By Samantha LoCoco
In this lesson on personal narrative, T&W teaching artist Samantha LoCoco helps seventh-graders begin to articulate the values that are most important to them, and to realize how those values shape who they are as individuals.
Genre: Personal Narrative
Download: Value Exploration and Personal Narrative
Common Core State Standards: (Refer to the ELA Standards > Writing > Grade 7)
- ELA-LITERACY.W.7.3: Write narratives to develop real or imagined experiences or events using effective technique, relevant descriptive details, and well-structured event sequences.
- Define the five senses and sensory language.
- Identify the use of sensory language in sample writing.
- Define “identity” and describe what identity means to students.
- Discuss the purposes of personal narrative essays.
Ritual (5 minutes):
One Word Check-in:
- Start with this low-risk warm-up so that students can learn more about one another and to encourage ownership over their definition of self. Have students stand in a circle if possible, and invite each student one at a time to state one word that describes how they are feeling in that moment.
- Teaching artist will model the exercise to begin.
Warm-up (15 minutes):
Name that sense:
- Begin with a brief discussion about the five senses and sensory language.
- Hang up an image of each of the five senses (smell, sight, touch, taste, hearing) at different points around the room.
- Read examples of writing that employs sensory language and ask students to stand by the image they think is the predominant sense used in the writing sample.
- Ask for volunteers to define why they chose that sense.
- Repeat until all five senses are established.
- Ask students: What did you learn about the senses/sensory language?
Main Activity (30 minutes):
- Introduce and discuss what a personal narrative essay is and why it’s important on a personal level and how it can support students when applying to college.
- What is an identity? Who here feels like they have a strong personal identity? What does it mean to have a strong identity?
- Could we say that forming an identity is difficult? How could this be true?
- Read together the sample essay, “The Beard,” and discuss the essay. Ask students: Where does William use sensory language? What is William’s central theme? What happens in William’s story?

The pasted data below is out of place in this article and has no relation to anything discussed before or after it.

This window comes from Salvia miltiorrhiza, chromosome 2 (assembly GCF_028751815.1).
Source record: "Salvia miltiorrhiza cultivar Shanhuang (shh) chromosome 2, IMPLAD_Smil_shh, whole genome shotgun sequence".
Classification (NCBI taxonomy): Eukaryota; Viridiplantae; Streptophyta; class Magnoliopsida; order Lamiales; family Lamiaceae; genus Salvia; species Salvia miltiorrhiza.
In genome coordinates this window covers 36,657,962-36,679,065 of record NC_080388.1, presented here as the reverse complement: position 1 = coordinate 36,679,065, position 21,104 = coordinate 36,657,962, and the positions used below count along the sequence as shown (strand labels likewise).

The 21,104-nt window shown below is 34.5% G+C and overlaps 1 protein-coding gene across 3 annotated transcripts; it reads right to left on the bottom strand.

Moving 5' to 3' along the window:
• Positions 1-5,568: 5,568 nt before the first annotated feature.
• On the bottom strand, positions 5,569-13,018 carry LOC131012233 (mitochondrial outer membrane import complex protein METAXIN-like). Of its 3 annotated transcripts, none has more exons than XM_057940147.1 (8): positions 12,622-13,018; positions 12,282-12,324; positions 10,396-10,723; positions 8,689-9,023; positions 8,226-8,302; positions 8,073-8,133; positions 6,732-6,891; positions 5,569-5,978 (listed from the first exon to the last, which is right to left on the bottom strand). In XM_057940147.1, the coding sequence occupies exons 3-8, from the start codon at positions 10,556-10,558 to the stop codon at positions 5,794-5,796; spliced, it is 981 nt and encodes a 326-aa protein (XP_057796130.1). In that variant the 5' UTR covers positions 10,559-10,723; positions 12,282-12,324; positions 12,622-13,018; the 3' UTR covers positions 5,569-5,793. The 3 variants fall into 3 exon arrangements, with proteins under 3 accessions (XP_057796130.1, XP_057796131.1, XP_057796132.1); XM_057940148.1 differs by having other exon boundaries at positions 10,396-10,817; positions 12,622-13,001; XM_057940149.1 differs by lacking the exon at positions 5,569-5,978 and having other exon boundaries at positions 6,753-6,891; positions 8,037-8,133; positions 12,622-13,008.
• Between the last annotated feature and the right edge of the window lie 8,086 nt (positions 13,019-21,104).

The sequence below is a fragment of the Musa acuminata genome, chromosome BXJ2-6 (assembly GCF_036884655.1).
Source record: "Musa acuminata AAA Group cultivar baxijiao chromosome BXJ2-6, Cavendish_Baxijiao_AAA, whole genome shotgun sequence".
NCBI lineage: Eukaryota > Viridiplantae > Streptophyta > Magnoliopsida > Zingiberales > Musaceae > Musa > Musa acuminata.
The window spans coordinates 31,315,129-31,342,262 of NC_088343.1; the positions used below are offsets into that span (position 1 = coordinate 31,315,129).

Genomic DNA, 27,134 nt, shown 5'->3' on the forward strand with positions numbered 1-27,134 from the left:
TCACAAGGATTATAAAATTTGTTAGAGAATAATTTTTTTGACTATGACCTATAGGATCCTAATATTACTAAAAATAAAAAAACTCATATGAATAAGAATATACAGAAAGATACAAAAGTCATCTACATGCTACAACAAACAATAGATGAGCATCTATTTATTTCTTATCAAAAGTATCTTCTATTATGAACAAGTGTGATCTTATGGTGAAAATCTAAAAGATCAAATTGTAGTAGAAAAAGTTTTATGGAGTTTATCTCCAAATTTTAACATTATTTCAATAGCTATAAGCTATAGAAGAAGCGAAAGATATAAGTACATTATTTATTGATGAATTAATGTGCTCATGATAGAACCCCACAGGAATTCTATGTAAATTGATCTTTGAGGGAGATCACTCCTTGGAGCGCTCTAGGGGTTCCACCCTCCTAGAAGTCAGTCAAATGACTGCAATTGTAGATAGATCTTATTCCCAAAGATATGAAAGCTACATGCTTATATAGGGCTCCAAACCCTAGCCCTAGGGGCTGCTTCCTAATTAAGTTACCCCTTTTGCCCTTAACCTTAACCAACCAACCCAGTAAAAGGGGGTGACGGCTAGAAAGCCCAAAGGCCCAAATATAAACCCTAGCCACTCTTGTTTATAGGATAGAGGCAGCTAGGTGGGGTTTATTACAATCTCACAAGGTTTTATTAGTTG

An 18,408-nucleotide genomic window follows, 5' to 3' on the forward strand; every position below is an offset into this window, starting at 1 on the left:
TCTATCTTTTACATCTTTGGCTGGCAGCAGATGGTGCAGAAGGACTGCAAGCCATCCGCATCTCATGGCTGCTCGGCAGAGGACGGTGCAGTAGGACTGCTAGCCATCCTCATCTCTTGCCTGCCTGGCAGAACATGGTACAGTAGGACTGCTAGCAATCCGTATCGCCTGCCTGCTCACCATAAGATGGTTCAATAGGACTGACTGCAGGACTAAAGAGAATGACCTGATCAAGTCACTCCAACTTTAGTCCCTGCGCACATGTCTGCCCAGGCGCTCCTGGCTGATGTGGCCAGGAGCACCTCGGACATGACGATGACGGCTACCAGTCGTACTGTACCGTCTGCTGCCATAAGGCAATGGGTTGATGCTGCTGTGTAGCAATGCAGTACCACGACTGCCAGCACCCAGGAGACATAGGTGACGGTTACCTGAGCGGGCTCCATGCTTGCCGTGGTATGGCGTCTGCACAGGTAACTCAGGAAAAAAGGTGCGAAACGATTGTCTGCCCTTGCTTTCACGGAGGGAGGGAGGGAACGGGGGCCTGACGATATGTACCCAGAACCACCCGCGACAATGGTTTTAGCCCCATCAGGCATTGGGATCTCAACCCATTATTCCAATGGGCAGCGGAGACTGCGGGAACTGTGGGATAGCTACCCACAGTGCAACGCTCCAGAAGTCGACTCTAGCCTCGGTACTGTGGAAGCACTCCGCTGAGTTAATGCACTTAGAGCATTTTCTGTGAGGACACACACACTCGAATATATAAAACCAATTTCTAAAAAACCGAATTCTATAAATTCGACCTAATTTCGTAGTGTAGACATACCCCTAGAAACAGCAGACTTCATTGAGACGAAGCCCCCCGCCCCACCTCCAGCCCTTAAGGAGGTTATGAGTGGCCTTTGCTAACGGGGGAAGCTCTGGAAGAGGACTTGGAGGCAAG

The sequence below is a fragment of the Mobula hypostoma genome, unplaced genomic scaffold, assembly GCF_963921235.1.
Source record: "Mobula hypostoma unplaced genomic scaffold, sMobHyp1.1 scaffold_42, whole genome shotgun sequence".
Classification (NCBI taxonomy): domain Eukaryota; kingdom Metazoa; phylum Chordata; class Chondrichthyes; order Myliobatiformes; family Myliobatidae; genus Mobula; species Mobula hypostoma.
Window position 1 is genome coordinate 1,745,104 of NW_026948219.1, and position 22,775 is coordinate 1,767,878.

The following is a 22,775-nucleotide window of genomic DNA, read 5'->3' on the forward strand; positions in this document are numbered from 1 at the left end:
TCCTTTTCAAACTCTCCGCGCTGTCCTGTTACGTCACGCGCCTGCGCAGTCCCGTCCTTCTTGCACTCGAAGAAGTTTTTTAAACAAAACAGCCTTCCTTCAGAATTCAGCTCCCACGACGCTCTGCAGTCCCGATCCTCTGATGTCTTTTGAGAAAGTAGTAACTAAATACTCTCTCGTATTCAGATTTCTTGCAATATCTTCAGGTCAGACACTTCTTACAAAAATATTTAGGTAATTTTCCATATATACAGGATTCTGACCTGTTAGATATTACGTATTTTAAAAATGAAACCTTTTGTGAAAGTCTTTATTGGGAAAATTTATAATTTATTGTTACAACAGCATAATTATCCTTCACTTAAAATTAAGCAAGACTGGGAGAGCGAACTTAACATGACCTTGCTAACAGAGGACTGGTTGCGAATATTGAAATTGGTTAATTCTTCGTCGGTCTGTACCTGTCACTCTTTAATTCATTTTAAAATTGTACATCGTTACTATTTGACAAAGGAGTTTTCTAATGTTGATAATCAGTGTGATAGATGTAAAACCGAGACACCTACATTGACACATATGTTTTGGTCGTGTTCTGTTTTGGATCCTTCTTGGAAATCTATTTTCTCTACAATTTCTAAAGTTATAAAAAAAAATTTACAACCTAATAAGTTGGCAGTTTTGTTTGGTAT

- What are some of life’s important moments? (birthdays, religious events, holidays, etc.) Discuss why each is important to us and why we remember those times.
- Explain that we are not writing an autobiography, but instead we are going to focus on developing a personal narrative, a story that focuses on a snapshot of our lives. It is not a factual retelling or a timeline of events. Ensure this distinction is clear before moving on.
- Explain and reinforce that a value is a characteristic that is important to leading a fulfilling life.
- Brainstorm a list of words students think of in response to values.
- Have students look at the Values Activity Sheet and define each value in a few words. Then, ask them to put a star next to the five values that are the most important to them.
- Once students complete the sheet, open up to the group for discussion. What five values did you select and why?
Review and Closing Ritual (10 minutes):
- Ask students to share their reflections by answering one or all of the following questions:
- Head: What is one thing you learned today?
- Heart: What emotions did you feel after participating in these activities?
- Feet: What is one thing that you’re walking away with? What will you do with it?
- Close with the call-and-repeat: “I have a voice / my voice is powerful / my voice can change the world.”
- Five senses images
- “The Beard,” sample personal essay
- Chart paper
- Markers, pens/pencils, paper
- Values Activity Sheet